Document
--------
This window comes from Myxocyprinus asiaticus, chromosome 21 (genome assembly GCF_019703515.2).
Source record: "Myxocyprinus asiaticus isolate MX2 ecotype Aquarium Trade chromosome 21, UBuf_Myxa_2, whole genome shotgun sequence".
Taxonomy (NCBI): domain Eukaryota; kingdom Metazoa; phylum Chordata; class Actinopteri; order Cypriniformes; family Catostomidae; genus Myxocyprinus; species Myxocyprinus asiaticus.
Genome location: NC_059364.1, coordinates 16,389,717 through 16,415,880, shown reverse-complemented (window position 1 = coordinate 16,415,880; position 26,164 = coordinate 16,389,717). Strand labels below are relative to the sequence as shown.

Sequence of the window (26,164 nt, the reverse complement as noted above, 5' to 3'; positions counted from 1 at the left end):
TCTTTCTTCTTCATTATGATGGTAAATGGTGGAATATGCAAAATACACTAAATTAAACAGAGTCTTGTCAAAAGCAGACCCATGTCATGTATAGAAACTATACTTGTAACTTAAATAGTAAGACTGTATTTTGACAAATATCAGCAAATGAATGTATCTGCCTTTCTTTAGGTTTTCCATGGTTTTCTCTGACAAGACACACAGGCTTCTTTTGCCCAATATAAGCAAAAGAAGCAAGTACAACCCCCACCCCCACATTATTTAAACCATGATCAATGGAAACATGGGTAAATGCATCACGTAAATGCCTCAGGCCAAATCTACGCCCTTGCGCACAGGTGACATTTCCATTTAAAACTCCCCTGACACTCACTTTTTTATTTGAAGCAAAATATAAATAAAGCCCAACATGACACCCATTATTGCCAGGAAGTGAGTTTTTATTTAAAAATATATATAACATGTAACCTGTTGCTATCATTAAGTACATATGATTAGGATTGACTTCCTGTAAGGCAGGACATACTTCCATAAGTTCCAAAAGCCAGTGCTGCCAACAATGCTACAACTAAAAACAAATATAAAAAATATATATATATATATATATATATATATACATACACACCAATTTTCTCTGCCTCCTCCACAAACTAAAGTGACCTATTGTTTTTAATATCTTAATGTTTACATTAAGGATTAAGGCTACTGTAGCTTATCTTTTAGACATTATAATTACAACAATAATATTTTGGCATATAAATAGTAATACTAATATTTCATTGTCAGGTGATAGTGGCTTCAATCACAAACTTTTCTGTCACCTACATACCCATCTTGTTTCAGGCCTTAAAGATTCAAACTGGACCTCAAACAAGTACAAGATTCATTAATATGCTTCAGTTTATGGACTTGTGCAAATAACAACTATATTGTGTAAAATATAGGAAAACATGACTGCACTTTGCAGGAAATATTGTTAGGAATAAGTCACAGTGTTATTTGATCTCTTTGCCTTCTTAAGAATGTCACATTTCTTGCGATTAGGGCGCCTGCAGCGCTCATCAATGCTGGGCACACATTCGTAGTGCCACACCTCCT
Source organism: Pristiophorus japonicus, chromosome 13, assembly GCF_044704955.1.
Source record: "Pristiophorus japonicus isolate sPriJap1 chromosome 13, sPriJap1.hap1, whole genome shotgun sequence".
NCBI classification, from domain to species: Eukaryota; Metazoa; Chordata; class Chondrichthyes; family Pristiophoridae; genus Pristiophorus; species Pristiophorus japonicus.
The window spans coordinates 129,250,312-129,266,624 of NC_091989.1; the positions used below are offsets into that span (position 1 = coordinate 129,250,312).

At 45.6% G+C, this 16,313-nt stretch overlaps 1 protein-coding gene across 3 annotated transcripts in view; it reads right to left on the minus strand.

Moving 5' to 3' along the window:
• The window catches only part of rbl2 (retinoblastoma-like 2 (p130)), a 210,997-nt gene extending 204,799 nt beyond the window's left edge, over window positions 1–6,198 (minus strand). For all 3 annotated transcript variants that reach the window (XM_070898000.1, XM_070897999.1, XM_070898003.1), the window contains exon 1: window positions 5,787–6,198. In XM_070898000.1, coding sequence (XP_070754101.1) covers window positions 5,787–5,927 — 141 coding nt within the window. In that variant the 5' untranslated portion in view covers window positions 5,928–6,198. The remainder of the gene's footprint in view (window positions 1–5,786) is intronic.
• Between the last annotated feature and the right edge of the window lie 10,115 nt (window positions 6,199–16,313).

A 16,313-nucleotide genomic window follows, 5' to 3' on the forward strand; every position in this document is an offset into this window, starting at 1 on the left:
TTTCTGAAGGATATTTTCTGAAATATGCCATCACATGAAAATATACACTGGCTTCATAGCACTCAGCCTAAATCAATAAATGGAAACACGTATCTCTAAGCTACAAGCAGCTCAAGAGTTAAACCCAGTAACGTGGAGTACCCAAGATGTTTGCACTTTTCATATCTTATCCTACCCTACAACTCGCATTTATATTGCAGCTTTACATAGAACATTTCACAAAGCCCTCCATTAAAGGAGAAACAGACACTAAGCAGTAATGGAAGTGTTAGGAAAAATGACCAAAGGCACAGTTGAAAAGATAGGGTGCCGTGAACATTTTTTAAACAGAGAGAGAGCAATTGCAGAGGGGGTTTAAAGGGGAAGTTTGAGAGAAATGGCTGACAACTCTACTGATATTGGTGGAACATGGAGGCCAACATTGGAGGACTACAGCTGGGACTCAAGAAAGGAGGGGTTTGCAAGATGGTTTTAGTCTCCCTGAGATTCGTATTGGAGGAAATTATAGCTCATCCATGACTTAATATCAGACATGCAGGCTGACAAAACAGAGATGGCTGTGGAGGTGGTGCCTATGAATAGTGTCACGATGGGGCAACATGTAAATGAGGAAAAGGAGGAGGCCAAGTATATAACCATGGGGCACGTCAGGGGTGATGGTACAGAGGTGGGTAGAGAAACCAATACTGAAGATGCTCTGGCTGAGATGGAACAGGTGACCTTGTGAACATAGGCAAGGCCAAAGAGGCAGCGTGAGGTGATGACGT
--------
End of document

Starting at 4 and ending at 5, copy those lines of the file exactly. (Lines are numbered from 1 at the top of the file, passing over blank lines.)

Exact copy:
Genome location: NC_059364.1, coordinates 16,389,717 through 16,415,880, shown reverse-complemented (window position 1 = coordinate 16,415,880; position 26,164 = coordinate 16,389,717). Strand labels below are relative to the sequence as shown.

Sequence of the window (26,164 nt, the reverse complement as noted above, 5' to 3'; positions counted from 1 at the left end):